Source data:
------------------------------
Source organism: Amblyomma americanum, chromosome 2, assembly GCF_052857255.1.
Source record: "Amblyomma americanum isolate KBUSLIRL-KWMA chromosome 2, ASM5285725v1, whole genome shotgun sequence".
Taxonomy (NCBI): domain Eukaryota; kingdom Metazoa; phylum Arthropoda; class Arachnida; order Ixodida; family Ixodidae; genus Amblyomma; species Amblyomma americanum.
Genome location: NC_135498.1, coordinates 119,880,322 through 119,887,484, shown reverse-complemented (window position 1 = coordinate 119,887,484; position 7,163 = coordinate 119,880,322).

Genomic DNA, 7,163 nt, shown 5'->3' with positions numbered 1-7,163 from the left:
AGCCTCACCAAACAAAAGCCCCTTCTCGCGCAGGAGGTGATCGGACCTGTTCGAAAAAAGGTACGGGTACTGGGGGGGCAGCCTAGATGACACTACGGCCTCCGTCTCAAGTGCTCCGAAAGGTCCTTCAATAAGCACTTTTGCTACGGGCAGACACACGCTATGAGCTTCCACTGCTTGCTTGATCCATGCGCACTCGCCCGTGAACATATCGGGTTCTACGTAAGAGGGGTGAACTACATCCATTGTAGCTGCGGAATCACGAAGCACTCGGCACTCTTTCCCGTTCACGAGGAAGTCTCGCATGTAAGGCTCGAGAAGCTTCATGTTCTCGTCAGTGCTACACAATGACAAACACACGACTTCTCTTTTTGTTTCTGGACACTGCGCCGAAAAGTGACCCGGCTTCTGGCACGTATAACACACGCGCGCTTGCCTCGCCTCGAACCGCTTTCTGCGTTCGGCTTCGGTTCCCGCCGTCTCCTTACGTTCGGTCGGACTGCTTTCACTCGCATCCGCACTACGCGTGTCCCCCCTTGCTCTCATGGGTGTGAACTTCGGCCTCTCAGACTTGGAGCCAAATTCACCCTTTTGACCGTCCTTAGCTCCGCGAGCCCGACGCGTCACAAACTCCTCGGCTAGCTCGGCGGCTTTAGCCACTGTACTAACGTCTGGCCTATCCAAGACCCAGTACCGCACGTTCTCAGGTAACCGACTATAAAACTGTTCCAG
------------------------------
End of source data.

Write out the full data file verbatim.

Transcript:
Source organism: Amblyomma americanum, chromosome 2, assembly GCF_052857255.1.
Source record: "Amblyomma americanum isolate KBUSLIRL-KWMA chromosome 2, ASM5285725v1, whole genome shotgun sequence".
Taxonomy (NCBI): domain Eukaryota; kingdom Metazoa; phylum Arthropoda; class Arachnida; order Ixodida; family Ixodidae; genus Amblyomma; species Amblyomma americanum.
Genome location: NC_135498.1, coordinates 119,880,322 through 119,887,484, shown reverse-complemented (window position 1 = coordinate 119,887,484; position 7,163 = coordinate 119,880,322).

Genomic DNA, 7,163 nt, shown 5'->3' with positions numbered 1-7,163 from the left:
AGCCTCACCAAACAAAAGCCCCTTCTCGCGCAGGAGGTGATCGGACCTGTTCGAAAAAAGGTACGGGTACTGGGGGGGCAGCCTAGATGACACTACGGCCTCCGTCTCAAGTGCTCCGAAAGGTCCTTCAATAAGCACTTTTGCTACGGGCAGACACACGCTATGAGCTTCCACTGCTTGCTTGATCCATGCGCACTCGCCCGTGAACATATCGGGTTCTACGTAAGAGGGGTGAACTACATCCATTGTAGCTGCGGAATCACGAAGCACTCGGCACTCTTTCCCGTTCACGAGGAAGTCTCGCATGTAAGGCTCGAGAAGCTTCATGTTCTCGTCAGTGCTACACAATGACAAACACACGACTTCTCTTTTTGTTTCTGGACACTGCGCCGAAAAGTGACCCGGCTTCTGGCACGTATAACACACGCGCGCTTGCCTCGCCTCGAACCGCTTTCTGCGTTCGGCTTCGGTTCCCGCCGTCTCCTTACGTTCGGTCGGACTGCTTTCACTCGCATCCGCACTACGCGTGTCCCCCCTTGCTCTCATGGGTGTGAACTTCGGCCTCTCAGACTTGGAGCCAAATTCACCCTTTTGACCGTCCTTAGCTCCGCGAGCCCGACGCGTCACAAACTCCTCGGCTAGCTCGGCGGCTTTAGCCACTGTACTAACGTCTGGCCTATCCAAGACCCAGTACCGCACGTTCTCAGGTAACCGACTATAAAACTGTTCCAG